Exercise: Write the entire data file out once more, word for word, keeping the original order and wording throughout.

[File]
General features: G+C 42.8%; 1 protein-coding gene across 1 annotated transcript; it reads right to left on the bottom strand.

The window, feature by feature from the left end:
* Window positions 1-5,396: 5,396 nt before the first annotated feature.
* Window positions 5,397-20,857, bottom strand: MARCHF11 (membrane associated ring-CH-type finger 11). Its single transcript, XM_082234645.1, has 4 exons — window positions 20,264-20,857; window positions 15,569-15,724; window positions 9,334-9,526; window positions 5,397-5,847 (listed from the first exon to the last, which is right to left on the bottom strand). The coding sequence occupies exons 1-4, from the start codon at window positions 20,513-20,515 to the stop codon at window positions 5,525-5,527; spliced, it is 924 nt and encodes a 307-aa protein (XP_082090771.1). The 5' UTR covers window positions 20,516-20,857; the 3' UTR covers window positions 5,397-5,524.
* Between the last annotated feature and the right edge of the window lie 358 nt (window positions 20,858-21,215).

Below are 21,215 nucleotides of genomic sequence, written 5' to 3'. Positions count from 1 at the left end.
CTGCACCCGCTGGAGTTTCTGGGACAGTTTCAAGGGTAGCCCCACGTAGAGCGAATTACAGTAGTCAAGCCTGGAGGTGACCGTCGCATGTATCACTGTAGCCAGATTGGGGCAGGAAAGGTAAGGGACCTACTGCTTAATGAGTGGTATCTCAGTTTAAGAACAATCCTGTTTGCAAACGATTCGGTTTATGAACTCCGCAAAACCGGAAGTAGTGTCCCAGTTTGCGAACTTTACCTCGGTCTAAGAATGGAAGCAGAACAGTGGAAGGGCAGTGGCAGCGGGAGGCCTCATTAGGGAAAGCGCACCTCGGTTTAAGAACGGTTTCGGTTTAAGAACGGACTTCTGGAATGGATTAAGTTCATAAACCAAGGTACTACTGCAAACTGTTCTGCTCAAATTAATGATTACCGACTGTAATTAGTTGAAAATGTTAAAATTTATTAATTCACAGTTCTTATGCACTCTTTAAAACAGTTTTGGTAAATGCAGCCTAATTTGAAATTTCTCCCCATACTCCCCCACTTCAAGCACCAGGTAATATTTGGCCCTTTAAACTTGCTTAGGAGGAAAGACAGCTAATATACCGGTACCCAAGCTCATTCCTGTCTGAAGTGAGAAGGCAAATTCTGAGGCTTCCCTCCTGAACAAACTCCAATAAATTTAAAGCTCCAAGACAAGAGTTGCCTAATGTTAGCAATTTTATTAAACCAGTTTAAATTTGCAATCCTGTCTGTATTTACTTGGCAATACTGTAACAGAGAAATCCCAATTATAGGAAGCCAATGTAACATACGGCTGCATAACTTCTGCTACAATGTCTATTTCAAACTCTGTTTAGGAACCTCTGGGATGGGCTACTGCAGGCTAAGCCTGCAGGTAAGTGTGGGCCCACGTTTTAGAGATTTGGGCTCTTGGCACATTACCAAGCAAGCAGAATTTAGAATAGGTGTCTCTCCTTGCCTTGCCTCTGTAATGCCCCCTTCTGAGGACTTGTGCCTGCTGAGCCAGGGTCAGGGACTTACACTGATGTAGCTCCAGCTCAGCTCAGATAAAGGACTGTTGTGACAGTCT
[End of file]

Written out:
General features: G+C 42.8%; 1 protein-coding gene across 1 annotated transcript; it reads right to left on the bottom strand.

The window, feature by feature from the left end:
* Window positions 1-5,396: 5,396 nt before the first annotated feature.
* Window positions 5,397-20,857, bottom strand: MARCHF11 (membrane associated ring-CH-type finger 11). Its single transcript, XM_082234645.1, has 4 exons — window positions 20,264-20,857; window positions 15,569-15,724; window positions 9,334-9,526; window positions 5,397-5,847 (listed from the first exon to the last, which is right to left on the bottom strand). The coding sequence occupies exons 1-4, from the start codon at window positions 20,513-20,515 to the stop codon at window positions 5,525-5,527; spliced, it is 924 nt and encodes a 307-aa protein (XP_082090771.1). The 5' UTR covers window positions 20,516-20,857; the 3' UTR covers window positions 5,397-5,524.
* Between the last annotated feature and the right edge of the window lie 358 nt (window positions 20,858-21,215).

Below are 21,215 nucleotides of genomic sequence, written 5' to 3'. Positions count from 1 at the left end.
CTGCACCCGCTGGAGTTTCTGGGACAGTTTCAAGGGTAGCCCCACGTAGAGCGAATTACAGTAGTCAAGCCTGGAGGTGACCGTCGCATGTATCACTGTAGCCAGATTGGGGCAGGAAAGGTAAGGGACCTACTGCTTAATGAGTGGTATCTCAGTTTAAGAACAATCCTGTTTGCAAACGATTCGGTTTATGAACTCCGCAAAACCGGAAGTAGTGTCCCAGTTTGCGAACTTTACCTCGGTCTAAGAATGGAAGCAGAACAGTGGAAGGGCAGTGGCAGCGGGAGGCCTCATTAGGGAAAGCGCACCTCGGTTTAAGAACGGTTTCGGTTTAAGAACGGACTTCTGGAATGGATTAAGTTCATAAACCAAGGTACTACTGCAAACTGTTCTGCTCAAATTAATGATTACCGACTGTAATTAGTTGAAAATGTTAAAATTTATTAATTCACAGTTCTTATGCACTCTTTAAAACAGTTTTGGTAAATGCAGCCTAATTTGAAATTTCTCCCCATACTCCCCCACTTCAAGCACCAGGTAATATTTGGCCCTTTAAACTTGCTTAGGAGGAAAGACAGCTAATATACCGGTACCCAAGCTCATTCCTGTCTGAAGTGAGAAGGCAAATTCTGAGGCTTCCCTCCTGAACAAACTCCAATAAATTTAAAGCTCCAAGACAAGAGTTGCCTAATGTTAGCAATTTTATTAAACCAGTTTAAATTTGCAATCCTGTCTGTATTTACTTGGCAATACTGTAACAGAGAAATCCCAATTATAGGAAGCCAATGTAACATACGGCTGCATAACTTCTGCTACAATGTCTATTTCAAACTCTGTTTAGGAACCTCTGGGATGGGCTACTGCAGGCTAAGCCTGCAGGTAAGTGTGGGCCCACGTTTTAGAGATTTGGGCTCTTGGCACATTACCAAGCAAGCAGAATTTAGAATAGGTGTCTCTCCTTGCCTTGCCTCTGTAATGCCCCCTTCTGAGGACTTGTGCCTGCTGAGCCAGGGTCAGGGACTTACACTGATGTAGCTCCAGCTCAGCTCAGATAAAGGACTGTTGTGACAGTCT